Kerensky had once enjoyed widespread support among the soldiers and workers. He was "the first love of the Revolution" and the only major politician who had a base of popular support as well as been admired by the Right. But by having a foot in both camps he became the point of tension between them, and was faced with trying to resolve their differences. He represented hope of a coalition between the Left and Right, but this middle ground was gradually eroded as both became more radicalised. The Kornilov affair finished Kerensky off. The Right largely remained faithful to Kornilov, and could not forgive Kerensky for having betrayed him. Kornilov’s fellow prisoners in Bykhov would later become the nucleus of the White armies during the civil war, along with the High Command – but they repudiated Kerensky just as strongly as the Bolsheviks, because none of these elements came to the defence of the Provisional Government in October. Meanwhile, the Left suspected Kerensky as having somehow been involved in the Commander-in-Chief's attempted coup. The soldiers demonstrated their power by arresting and murdering hundreds of officers, and the prestige of the government declined because the Kadets were clearly associated with the Kornilov movement and therefore the "counter-revolution". The Bolsheviks won their first majority in the Petrograd Soviet on August 31.

The moderate socialists, who enjoyed more electoral support than the Bolsheviks, let their hands be tied by their own fears. Their main fear was not the Bolsheviks, but the counter-revolution. They feared to decisively turn against the Bolsheviks because this would give the counter-revolution confidence, and they feared to alienate the Provisional Government in case it took a veer rightwards. Because they believed the army to be a ferment of counter-revolution, they sought an alliance with the right-wing officer corps that wanted to end the war in Europe by beating the Kaiser. The Bolsheviks were intransigent in calling for peace, but the moderate socialists – determined to modernise Russia in alliance with bourgeois society – believed that the army's morale would hold up, so the war could be won. Winning the war was seen as necessary to prevent the soldiers becoming susceptible to right-wing propaganda, and to stop the Kaiser dominating Europe and subsequently crushing the Revolution. An alliance with the liberals would also stop the working-class becoming isolated, and compromise would stop the Right growing restless. In many of these views they were out of tune with the masses, particularly in the army. The army was the Bolshevik's main constituency, and their program of bread, land and peace had been unchanging. The moderate socialists became increasingly tainted by their involvement in the unpopular Provisional Government, and the EC was widely chastised for not having organised resistance to Kornilov. The resistance had been organised by the grass roots organisations that were the Bolshevik’s forte, and these organisations only proliferated after the affair. The "popular revolution" was becoming increasingly radicalised and restless, but the Mensheviks and SRs had not abandoned the assumptions they formed in February. The popular revolution had to look elsewhere for a protector, and found it in the Bolsheviks.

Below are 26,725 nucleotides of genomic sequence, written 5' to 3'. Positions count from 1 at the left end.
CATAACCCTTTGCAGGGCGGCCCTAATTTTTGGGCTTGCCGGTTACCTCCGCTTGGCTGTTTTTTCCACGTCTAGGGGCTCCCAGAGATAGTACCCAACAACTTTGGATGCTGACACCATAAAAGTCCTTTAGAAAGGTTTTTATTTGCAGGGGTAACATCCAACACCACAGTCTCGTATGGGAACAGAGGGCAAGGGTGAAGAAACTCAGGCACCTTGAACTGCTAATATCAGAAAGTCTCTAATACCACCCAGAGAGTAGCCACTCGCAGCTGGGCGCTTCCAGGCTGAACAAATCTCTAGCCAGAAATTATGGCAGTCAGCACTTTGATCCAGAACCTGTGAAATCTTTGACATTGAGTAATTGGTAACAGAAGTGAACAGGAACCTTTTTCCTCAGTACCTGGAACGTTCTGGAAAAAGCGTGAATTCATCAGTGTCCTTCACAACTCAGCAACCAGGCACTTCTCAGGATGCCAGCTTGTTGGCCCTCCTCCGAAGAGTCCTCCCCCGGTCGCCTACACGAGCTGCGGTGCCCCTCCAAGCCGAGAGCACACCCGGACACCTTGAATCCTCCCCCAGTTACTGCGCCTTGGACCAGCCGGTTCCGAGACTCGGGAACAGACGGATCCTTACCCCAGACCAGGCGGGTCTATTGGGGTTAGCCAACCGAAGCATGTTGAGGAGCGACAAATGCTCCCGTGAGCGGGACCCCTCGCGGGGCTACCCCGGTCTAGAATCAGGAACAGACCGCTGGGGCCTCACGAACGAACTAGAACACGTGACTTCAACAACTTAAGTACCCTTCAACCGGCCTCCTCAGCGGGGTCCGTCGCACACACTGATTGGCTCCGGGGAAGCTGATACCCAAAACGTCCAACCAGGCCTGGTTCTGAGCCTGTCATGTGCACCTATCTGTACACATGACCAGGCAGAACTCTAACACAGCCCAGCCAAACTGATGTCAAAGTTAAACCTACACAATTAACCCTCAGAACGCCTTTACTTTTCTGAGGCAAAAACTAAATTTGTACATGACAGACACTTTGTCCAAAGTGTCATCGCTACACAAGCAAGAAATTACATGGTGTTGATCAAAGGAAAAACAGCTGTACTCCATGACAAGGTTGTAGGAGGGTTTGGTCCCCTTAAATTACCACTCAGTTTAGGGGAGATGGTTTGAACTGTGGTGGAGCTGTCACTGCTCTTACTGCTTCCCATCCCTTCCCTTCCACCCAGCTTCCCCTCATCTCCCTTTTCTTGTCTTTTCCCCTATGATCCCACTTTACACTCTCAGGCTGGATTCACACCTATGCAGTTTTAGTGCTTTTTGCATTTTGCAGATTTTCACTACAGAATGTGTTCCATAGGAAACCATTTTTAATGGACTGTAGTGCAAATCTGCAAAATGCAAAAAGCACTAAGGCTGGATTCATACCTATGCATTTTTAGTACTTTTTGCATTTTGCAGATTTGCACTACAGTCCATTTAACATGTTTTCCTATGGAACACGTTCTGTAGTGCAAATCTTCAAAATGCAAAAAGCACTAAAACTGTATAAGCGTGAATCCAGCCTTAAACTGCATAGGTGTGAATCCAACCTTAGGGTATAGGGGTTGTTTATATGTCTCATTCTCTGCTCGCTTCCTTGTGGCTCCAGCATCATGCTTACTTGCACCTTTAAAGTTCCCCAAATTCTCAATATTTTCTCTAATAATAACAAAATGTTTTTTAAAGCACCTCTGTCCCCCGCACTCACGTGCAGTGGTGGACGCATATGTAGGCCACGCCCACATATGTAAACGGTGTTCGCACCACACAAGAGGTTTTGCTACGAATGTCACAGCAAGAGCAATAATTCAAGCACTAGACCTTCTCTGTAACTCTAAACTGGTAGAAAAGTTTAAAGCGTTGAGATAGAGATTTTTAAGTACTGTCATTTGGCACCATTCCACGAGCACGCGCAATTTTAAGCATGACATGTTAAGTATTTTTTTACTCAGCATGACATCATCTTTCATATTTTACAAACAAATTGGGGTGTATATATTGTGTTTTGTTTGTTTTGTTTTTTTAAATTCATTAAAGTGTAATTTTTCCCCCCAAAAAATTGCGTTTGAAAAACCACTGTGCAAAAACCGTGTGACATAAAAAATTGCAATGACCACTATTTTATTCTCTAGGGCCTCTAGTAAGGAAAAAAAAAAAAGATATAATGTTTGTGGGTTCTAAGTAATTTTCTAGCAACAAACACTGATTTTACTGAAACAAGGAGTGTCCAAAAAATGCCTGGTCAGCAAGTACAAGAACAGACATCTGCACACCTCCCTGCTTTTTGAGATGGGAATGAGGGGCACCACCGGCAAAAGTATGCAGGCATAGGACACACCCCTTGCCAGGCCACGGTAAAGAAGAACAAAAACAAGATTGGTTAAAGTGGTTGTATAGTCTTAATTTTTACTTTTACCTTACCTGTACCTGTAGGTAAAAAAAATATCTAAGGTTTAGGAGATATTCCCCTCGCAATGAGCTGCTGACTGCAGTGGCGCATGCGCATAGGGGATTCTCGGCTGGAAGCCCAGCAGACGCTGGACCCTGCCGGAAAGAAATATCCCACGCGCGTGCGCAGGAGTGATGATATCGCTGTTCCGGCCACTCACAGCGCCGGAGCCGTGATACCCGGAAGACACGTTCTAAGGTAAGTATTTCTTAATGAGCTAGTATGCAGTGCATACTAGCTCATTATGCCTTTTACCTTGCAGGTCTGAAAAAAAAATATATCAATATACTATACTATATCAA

Lenin had opposed the Provisional Government before he even knew much about it. For him, it was enough for it to be a liberal institution for it to deserve opposition. "No support for the Provisional Government" he wrote simply in the April Theses. It was "imperialist" and "capitalist", and therefore the true socialist could not compromise himself by co-operating with it. The Bolsheviks were hence in constant opposition to the government, and enjoyed all the benefits this brought. They didn’t have to deal in issues of practicalities because they never had the power to actually implement their policies, so they could simply offer the masses everything they wanted. The peasants would get their land, the soldiers would get their peace, and the workers would get control of the means of production. To the elite of the Bolshevik Party, Russia was merely a stepping stone to bring about the worldwide proletarian revolution. It was believed that as soon as the proletarian stage of the revolution was actualised in Russia, the rest of the belligerent powers in the war would fall shortly afterwards. This meant they didn’t have to be responsible in thinking about how to run Russia and could be reckless in their promises, and they found the transition very difficult, just as the moderate socialists had after February. "It’s dizzying" is how Lenin described the transition to power to Trotsky. It was precisely because of this apartness – as the only party that rejected February – that the masses would be drawn to the party when they grew disillusioned with the system of dual power.